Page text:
Postcard From Prague

In the summer of 2018 the Reggie family (me, my wife, son and daughter) decided on a city break holiday (we’re getting to that age where lying on beach has lost its appeal).

We ideally wanted to go somewhere interesting, with history, culture and good food. Also destinations from our local airport, Bristol, were to be preferred.

Prague wasn’t necessarily our first choice; I was slightly concerned about its hen and stag party reputation but it was decided that if we arrived Sunday evening and left on Friday we could avoid the weekend and minimise the ‘risk’. As it happens the only hen / stag parties we saw were on the last day as we were on our way to the airport to return home so that part of the plan was executed to perfection.

Flights were booked and the next task was to find a suitable hotel. We wanted somewhere that felt a bit upmarket, not expensive, not a large chain and away from the centre (to avoid paying top dollar). I use Tripadvisor extensively when checking out accommodation etc and came across a ‘boutique’ hotel called “Pure White” (waycist!). It was about a 25 minute walk from the centre of Prague and the reviews and pictures were enough to convince me to book 2 rooms for the duration of our stay in June.

The flight to Prague was uneventful – EasyJet managed to get us there without crashing. We were picked up from the airport by a taxi and dropped off at the hotel a short trip later. It took a bit of finding as there was little evidence it was there other than a small sign on the door and the taxi driver clearly hadn’t been there before. From the street you simply wouldn’t have known the place existed. With trepidation we opened the large door and descended steps to the reception area. Our immediate reaction was we had made a good choice. We were greeted warmly by a man who spoke perfect English (just as well because my Czech is non-existent ) and checked-in. The rooms were as the photos promised, large, comfortable and well equipped.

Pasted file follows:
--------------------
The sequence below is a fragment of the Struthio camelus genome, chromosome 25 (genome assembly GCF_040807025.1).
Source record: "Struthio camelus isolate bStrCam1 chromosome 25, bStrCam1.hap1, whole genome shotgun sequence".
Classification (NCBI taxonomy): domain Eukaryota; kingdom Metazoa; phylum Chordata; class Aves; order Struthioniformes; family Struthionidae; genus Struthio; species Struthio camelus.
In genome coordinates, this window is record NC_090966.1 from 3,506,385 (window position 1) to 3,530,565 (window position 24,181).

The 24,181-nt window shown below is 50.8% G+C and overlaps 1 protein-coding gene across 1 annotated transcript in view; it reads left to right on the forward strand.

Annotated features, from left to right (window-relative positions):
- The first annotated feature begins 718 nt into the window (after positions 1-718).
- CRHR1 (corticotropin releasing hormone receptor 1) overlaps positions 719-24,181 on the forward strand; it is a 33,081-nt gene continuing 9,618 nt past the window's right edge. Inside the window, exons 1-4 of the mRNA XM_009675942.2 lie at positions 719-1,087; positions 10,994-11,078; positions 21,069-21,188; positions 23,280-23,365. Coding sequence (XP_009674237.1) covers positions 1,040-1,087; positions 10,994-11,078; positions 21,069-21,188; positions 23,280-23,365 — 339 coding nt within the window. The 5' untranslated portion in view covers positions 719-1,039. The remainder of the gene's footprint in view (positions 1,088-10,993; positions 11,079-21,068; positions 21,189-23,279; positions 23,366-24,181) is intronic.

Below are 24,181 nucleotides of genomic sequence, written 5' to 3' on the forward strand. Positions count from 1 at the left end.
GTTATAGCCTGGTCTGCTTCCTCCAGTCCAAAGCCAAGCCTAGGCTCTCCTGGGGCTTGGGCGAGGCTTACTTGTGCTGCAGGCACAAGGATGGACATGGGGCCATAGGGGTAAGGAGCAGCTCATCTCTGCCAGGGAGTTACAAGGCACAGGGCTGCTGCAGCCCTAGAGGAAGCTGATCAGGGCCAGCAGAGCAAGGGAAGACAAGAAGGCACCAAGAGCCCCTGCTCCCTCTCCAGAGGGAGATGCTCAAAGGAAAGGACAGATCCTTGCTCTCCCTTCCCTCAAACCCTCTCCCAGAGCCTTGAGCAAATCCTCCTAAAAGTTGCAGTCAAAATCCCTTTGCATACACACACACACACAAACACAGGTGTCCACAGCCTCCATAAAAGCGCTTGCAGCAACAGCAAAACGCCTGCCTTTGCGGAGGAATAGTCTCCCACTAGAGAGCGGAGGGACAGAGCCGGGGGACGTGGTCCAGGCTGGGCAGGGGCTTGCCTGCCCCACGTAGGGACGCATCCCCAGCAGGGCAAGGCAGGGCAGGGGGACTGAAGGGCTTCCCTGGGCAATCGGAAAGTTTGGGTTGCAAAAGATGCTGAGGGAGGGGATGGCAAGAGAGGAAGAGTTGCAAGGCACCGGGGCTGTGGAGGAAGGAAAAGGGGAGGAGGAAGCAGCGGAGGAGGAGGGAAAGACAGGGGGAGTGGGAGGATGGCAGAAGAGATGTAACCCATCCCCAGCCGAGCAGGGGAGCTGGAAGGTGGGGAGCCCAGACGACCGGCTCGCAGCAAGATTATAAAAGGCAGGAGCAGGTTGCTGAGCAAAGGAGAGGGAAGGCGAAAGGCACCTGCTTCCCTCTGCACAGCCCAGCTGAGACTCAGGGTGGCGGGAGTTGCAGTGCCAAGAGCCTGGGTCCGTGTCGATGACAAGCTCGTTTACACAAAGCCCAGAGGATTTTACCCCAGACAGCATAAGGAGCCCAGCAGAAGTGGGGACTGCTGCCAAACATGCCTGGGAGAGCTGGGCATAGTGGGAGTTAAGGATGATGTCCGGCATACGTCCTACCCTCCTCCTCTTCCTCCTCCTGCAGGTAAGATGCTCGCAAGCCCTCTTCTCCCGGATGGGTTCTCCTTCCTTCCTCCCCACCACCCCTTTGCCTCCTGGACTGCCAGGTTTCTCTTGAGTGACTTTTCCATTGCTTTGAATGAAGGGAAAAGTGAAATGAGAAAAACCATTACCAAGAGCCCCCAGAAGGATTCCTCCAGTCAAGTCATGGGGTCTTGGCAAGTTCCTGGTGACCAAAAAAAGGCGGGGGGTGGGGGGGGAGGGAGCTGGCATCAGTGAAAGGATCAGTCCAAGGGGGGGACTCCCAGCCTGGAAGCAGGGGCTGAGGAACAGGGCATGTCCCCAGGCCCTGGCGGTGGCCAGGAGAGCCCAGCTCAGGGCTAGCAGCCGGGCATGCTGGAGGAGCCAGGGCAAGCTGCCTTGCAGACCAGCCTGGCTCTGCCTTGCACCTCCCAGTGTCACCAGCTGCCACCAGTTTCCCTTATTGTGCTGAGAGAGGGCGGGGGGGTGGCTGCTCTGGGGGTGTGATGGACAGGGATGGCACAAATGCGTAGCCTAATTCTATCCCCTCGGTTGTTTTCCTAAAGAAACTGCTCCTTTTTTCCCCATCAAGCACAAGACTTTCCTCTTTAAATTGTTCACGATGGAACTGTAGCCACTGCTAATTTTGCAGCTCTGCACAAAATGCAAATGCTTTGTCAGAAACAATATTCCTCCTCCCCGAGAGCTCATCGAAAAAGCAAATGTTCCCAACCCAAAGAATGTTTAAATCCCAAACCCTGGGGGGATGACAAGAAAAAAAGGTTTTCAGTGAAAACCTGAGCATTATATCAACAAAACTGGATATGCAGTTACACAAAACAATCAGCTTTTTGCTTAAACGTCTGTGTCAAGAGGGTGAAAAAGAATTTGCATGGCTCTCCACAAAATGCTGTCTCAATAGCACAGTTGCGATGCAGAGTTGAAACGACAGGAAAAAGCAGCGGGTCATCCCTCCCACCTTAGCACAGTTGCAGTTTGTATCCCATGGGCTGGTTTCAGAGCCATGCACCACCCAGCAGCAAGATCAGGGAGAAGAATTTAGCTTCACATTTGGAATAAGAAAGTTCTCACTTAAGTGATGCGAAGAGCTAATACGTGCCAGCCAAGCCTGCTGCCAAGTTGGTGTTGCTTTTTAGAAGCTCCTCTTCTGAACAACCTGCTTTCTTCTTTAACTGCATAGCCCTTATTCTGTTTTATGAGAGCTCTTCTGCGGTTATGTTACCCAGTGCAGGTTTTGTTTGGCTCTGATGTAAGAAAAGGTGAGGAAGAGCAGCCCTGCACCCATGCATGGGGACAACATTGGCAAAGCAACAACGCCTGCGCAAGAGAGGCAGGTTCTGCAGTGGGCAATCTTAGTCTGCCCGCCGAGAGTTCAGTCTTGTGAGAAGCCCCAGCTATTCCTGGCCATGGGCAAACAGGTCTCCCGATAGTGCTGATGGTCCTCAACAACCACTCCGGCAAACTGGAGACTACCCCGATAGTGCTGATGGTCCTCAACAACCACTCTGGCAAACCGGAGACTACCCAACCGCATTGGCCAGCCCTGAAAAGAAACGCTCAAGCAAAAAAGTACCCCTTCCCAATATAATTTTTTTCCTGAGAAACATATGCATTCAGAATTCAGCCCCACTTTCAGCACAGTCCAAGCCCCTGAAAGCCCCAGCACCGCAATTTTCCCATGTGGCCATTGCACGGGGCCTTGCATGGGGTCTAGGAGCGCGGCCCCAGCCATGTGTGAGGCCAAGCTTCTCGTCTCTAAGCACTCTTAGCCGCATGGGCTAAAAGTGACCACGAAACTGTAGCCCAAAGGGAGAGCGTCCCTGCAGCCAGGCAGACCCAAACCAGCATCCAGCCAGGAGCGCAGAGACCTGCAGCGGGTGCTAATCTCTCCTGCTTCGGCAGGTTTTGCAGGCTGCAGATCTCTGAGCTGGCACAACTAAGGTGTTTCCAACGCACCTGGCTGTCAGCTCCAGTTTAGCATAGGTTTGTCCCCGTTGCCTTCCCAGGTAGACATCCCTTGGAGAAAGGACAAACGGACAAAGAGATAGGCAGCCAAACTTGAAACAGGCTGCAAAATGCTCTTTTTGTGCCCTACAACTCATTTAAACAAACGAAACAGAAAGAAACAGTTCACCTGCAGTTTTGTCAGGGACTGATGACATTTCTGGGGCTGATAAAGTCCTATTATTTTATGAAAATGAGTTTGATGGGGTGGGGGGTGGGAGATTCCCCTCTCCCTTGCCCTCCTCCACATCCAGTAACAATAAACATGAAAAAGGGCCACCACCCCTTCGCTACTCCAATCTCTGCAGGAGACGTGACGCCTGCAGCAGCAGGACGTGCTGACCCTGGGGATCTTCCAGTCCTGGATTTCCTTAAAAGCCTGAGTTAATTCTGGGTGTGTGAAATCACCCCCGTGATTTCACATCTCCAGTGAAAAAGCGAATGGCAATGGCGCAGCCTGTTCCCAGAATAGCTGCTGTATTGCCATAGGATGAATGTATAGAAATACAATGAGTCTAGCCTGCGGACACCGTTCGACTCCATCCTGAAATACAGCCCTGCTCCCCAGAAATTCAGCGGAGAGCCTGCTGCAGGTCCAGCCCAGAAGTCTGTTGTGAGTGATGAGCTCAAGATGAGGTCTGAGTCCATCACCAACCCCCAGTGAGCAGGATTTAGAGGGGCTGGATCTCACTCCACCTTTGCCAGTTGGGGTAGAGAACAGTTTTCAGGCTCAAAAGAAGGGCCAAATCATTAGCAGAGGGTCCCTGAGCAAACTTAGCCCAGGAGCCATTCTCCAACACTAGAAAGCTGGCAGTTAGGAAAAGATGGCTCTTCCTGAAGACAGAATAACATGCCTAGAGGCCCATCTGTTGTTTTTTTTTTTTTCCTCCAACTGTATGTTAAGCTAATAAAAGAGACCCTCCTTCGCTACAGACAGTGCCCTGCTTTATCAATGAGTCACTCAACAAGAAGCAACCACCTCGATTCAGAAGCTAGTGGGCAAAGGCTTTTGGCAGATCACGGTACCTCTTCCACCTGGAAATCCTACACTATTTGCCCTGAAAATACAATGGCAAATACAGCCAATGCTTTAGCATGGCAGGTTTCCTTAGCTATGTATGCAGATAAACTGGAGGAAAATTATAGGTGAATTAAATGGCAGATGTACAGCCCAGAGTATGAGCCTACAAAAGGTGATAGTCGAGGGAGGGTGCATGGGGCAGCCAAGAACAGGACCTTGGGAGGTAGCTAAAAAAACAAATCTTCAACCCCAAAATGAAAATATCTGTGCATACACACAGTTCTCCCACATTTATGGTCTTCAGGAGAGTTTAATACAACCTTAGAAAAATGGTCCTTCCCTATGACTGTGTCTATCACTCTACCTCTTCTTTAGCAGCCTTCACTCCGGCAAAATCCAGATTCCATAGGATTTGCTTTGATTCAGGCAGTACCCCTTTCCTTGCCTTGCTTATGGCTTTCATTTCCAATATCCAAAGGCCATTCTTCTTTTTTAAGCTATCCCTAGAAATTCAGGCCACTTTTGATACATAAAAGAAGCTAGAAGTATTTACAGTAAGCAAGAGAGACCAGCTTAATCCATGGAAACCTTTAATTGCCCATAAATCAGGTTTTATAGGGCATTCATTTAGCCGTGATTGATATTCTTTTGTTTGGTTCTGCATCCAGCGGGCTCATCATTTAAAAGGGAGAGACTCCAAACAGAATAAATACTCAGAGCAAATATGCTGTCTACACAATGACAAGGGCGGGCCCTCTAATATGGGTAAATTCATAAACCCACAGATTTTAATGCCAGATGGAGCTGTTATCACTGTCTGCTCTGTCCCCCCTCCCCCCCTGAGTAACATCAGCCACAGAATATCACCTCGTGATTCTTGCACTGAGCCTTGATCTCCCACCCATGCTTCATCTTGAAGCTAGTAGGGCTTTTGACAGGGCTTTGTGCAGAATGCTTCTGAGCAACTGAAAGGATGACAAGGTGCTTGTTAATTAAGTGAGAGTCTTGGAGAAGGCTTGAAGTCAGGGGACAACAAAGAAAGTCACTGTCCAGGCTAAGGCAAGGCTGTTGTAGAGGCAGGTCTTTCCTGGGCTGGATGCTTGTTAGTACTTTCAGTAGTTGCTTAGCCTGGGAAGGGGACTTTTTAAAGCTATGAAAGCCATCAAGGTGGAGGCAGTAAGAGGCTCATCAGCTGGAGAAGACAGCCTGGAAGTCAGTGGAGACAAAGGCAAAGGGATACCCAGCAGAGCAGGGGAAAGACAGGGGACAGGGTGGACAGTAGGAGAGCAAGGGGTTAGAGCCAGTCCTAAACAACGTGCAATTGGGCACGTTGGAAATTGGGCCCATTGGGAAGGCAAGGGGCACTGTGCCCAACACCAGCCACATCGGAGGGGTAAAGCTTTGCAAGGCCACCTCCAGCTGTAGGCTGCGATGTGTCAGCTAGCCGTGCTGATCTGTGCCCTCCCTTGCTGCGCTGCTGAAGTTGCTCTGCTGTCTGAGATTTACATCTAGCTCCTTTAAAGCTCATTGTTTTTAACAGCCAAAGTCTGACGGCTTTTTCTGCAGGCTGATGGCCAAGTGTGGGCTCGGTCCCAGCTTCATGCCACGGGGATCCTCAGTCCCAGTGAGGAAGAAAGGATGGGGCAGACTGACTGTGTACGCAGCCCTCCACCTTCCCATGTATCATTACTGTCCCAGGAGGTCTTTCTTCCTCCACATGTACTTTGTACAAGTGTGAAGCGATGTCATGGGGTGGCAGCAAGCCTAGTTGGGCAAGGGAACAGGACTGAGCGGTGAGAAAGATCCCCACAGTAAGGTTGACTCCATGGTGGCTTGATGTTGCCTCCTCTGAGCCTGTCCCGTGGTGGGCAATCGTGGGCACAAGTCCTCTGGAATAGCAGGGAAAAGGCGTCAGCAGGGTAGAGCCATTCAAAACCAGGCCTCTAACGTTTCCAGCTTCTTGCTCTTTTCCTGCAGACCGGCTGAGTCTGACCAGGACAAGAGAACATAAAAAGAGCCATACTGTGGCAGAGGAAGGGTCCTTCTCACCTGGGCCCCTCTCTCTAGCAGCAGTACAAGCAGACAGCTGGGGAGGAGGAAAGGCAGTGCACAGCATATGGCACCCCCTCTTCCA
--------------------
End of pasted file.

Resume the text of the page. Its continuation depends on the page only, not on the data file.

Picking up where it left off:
As we arrived late in the evening we headed down to the bar for a quick ‘tightener’ before retiring for the night. Breakfast was ‘interesting’. The hotel only provided a self-service breakfast option and there were only seats enough for about 20 people. Some mornings we had to wait a few minutes for a table to become free but it was no bother for us and everyone was pleasant enough. The choice of food was not extensive – several types of bread for toasting, cereals, fruit, cold meats (for the Germans presumably?) and some other odd looking items, including rice (WTF?). Nothing special but all perfectly fine and acceptable.

On the first day we decided to take a guided walking tour of the old town, taking in the Charles Bridge, Castle and town square. It lasted most of the day so lunch was provided and a couple of breaks for drinks, snacks and comfort stops.

Charles Bridge, which crosses the Vltava River was heavily congested with tourists and various stalls selling the usual tat. It has quite an interesting history and well worth seeing but expect to have to push your way through crowds at busier times.

Schwartzenburg Palace
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Prague Castle complex was the best bit of the tour. It’s quite magnificent and was untouched by bombs in WWII. The architecture and views down on to the river and beyond are superb but be warned, if you have trouble walking up or down steps it’s perhaps best to get a taxi to take you there. During the Nazi occupation of Czechoslovakia in World War II, Prague Castle became the headquarters of Reinhard Heydrich, who was assassinated by Czech and Slovak airmen in June 1942. St. Vitus cathedral features in the film Anthropoid, where seven resistance fighters managed to hold out for hours against 700 Waffen SS and Gestapo troops who had the building surrounded; in desperation, the Nazis resorted to flooding the basement with fire hoses. Low on ammunition and with the water level rising, the Czech soldiers took their own lives rather than face capture; some shot themselves, others took cyanide. The film Anthropoid (made in 2016) is loosely based on this story. I haven’t watched the film yet but writing this article reminds me I must do so.